THE EDITOR: After not being able to travel to Tobago by the Inter-Island Ferry Service due to what had been described as a “lack of car space,” I did so one week ago.
I had made a conscious decision to “sample” the Galleons Passage which had been subjected to adverse comment (even before it had set sail from China), most of which can be described as being nakedly political, uninformed, or even puerile. These seem to have gone to sleep.
Having made the trip to Tobago by the T&T Spirit fast ferry, I made certain that the return voyage would be by the Galleons Passage as I did not wish to be experiencing the well-known heavier waters on the outward journey.
Let me say that even a blind person would be aware that the Galleons Passage is a completely new vessel with up-to-date facilities and fixtures. One would hope, therefore, that our customary knack to destroy and our failure to maintain will not be exhibited here.
A very unusual feature of the Galleons Passage, unlike the T&T Spirit and its sister ship, the T&T Express, is what I would describe as being two distinct passenger compartments – one on the port side and the other on the starboard side which one is normally not allowed to access when the vessel is at sea and while passengers would tend to view this as a disadvantage, I hold a different view as I consider this a “safety measure” if one were to be aware of the somewhat regularity of ferries being overturned in the Far East, in particular, due to being overloaded on one side of the vessel. This is unlikely to occur with the Galleons Passage.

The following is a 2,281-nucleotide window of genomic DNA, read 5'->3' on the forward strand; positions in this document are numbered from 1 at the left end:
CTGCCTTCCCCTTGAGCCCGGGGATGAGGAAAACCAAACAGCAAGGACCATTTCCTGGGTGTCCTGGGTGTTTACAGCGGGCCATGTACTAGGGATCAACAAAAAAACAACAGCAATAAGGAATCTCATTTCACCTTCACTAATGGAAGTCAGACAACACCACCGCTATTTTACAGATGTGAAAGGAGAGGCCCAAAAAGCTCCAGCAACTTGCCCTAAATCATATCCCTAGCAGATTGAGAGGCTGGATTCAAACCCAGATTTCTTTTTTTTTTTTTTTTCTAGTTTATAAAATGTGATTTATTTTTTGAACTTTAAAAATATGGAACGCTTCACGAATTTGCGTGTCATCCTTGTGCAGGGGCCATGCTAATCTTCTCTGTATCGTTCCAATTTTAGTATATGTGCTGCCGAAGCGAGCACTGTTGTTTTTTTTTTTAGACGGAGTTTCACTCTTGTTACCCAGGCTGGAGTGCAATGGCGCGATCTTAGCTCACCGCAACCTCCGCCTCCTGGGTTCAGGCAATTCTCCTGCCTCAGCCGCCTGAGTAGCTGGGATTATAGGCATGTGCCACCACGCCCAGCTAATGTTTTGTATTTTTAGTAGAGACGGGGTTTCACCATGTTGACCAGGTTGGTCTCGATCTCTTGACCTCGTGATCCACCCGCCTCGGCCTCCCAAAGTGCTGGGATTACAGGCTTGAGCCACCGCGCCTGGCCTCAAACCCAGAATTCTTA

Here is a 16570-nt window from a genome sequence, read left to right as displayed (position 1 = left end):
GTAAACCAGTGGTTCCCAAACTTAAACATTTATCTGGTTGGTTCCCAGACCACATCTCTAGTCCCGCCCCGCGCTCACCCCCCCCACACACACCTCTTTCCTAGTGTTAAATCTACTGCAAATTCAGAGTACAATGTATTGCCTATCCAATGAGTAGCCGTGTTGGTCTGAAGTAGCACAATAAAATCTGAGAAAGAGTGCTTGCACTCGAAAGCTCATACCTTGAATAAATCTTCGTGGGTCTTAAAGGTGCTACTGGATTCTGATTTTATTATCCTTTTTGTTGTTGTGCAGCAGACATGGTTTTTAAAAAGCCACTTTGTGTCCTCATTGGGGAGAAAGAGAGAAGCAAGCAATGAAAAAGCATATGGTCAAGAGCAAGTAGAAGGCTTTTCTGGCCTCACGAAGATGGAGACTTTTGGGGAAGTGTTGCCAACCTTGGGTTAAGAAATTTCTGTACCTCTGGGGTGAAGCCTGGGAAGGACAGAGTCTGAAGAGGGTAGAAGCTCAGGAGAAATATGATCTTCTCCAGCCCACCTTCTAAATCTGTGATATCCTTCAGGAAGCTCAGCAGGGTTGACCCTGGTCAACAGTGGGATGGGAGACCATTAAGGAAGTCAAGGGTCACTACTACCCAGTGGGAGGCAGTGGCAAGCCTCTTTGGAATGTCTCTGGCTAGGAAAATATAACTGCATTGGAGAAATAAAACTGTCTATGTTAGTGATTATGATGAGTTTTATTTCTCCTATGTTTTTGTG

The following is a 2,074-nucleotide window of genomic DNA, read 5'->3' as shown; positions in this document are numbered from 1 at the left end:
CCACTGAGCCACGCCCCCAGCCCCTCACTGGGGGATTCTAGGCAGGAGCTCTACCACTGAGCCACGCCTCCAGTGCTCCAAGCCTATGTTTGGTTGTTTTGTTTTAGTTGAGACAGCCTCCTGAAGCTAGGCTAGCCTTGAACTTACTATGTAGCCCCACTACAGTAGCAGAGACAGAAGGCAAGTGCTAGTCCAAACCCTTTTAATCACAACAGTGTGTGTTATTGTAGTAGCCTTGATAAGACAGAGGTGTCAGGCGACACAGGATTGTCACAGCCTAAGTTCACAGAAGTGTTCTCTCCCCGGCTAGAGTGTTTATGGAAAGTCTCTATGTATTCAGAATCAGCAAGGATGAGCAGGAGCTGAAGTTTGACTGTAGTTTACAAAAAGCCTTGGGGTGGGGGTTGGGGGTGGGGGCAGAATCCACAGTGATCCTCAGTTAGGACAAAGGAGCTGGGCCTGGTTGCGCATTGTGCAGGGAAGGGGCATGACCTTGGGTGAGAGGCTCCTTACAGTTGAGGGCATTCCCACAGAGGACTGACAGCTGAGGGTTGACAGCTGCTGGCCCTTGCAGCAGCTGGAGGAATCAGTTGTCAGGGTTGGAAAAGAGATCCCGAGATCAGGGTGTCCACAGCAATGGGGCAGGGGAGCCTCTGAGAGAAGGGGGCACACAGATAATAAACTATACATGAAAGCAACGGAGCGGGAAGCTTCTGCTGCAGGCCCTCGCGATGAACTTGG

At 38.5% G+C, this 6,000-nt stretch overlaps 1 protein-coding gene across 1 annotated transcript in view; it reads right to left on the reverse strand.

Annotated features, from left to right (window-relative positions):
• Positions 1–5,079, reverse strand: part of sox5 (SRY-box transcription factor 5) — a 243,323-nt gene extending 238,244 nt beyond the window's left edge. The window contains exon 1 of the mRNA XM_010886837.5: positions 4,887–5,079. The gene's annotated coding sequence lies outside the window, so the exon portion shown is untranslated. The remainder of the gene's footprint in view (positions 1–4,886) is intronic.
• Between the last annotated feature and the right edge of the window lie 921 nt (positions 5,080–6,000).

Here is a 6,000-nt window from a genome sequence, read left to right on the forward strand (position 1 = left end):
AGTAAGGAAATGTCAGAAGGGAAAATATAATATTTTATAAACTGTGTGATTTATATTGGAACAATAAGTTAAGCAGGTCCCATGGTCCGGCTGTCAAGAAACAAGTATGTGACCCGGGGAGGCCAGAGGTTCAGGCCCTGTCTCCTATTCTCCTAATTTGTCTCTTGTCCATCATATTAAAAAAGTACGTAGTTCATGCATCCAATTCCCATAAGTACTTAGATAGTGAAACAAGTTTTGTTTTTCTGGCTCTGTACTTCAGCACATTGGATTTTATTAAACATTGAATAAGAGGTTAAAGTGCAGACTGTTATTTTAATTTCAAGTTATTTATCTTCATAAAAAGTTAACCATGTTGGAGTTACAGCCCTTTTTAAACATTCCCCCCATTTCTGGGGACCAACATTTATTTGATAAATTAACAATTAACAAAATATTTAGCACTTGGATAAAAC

Much ado has been made of the four-hour sailing time of the Galleons Passage in comparison with the now three hours by the T&T Spirit. However, although not being an engineer of any kind, I had always felt that the initial regular two and a half hours sailing time was an overkill and could have been responsible for the relative under-performance of the two fast ferries.
Now we, like Oliver Twist, are bemoaning the fact that the Galleons Passage, by taking four hours, is a “slow boat.”
Indeed, this reminds me of the national habit of speeding on the highways and byways at “break-neck” speeds which are prone to take us nowhere except perhaps to the cemetery in this relatively small island.
Thus, let the Galleons Passage maintain its four-hour schedule. In fact the vessel is armed with a cadre of courteous stewards as well as two separate cafeterias, thus making the four-hour trip comfortable and tolerable.
One positive outcome of which nothing has been said is the location of the ramp, by being close to the terminal building. This makes the new boarding and disembarking arrangement a distinct advantage for senior citizens and the disabled.
ERROL OC CUPID, Tacarigua